dangling pointer

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dangling pointer

(programming)
A reference that doesn't actually lead anywhere. In C and some other languages, a pointer that doesn't actually point at anything valid. Usually this happens because it formerly pointed to something that has moved or disappeared, e.g. a heap-allocated block which has been freed and reused.

Used as jargon in a generalisation of its technical meaning; for example, a local phone number for a person who has since moved is a dangling pointer.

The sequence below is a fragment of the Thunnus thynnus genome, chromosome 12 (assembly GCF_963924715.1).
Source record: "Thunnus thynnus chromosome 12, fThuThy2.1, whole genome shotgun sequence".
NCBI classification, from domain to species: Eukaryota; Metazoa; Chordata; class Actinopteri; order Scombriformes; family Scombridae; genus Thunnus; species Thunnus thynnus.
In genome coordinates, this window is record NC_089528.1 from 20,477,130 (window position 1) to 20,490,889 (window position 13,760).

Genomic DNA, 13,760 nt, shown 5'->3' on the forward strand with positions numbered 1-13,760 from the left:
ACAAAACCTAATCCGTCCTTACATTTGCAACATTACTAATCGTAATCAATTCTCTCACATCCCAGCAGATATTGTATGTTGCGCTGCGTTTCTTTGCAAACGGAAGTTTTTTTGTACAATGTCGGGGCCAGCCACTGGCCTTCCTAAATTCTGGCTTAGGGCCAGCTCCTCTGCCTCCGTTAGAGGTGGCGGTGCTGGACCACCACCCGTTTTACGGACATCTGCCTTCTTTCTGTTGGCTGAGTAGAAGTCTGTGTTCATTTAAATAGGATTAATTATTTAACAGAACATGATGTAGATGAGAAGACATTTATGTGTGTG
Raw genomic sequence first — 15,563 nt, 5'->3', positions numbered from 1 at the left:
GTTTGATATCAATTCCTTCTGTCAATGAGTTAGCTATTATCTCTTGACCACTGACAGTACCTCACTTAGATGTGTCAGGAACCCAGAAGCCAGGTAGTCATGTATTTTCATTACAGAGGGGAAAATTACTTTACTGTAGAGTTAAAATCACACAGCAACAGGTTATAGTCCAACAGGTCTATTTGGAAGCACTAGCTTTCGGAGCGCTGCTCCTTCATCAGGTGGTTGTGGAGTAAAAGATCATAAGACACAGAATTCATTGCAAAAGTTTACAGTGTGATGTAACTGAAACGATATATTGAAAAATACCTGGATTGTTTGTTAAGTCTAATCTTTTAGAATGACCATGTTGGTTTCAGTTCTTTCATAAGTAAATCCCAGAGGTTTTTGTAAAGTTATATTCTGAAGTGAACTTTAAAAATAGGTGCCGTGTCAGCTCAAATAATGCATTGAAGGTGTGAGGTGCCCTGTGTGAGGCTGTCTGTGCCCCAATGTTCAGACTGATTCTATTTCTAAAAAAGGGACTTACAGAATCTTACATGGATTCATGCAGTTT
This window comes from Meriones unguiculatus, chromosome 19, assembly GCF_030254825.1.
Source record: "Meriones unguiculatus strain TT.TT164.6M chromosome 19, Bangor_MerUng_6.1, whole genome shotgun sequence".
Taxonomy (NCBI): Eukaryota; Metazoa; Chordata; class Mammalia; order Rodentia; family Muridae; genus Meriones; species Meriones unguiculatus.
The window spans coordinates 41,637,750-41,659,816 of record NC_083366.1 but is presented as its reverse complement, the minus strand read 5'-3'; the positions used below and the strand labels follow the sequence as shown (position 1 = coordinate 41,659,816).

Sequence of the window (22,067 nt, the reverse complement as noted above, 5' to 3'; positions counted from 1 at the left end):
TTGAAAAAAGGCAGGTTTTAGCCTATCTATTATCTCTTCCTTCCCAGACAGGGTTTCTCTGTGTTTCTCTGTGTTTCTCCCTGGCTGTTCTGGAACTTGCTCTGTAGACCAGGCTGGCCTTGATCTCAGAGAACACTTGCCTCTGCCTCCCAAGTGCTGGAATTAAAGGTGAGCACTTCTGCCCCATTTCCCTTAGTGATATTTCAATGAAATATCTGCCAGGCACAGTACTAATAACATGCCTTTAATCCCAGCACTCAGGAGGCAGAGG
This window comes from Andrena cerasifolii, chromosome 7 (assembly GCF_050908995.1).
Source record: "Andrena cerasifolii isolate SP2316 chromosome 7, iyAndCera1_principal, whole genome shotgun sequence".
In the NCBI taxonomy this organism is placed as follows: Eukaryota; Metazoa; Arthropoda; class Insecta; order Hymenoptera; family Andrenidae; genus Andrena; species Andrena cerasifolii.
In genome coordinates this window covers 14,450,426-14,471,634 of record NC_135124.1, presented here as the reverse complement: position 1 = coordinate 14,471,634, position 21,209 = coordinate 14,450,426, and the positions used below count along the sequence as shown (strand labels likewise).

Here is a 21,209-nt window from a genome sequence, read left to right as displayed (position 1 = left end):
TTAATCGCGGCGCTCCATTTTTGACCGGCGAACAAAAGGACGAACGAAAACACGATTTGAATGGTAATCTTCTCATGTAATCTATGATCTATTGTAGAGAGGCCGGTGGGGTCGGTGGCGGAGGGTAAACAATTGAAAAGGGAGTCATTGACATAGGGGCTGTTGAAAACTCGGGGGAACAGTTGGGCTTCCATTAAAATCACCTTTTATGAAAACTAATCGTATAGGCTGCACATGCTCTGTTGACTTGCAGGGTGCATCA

This article is provided by FOLDOC - Free Online Dictionary of Computing (foldoc.org)

dangling reference

A link or pointer to something (instruction, table element, index item, etc.) that no longer contains the same content. If the reference is not a currently valid address, or if it is a valid address but there is no content in that location, it may cause the computer to crash. If the content has changed, it can also cause the system to crash, or, at the very least, produce erroneous output.
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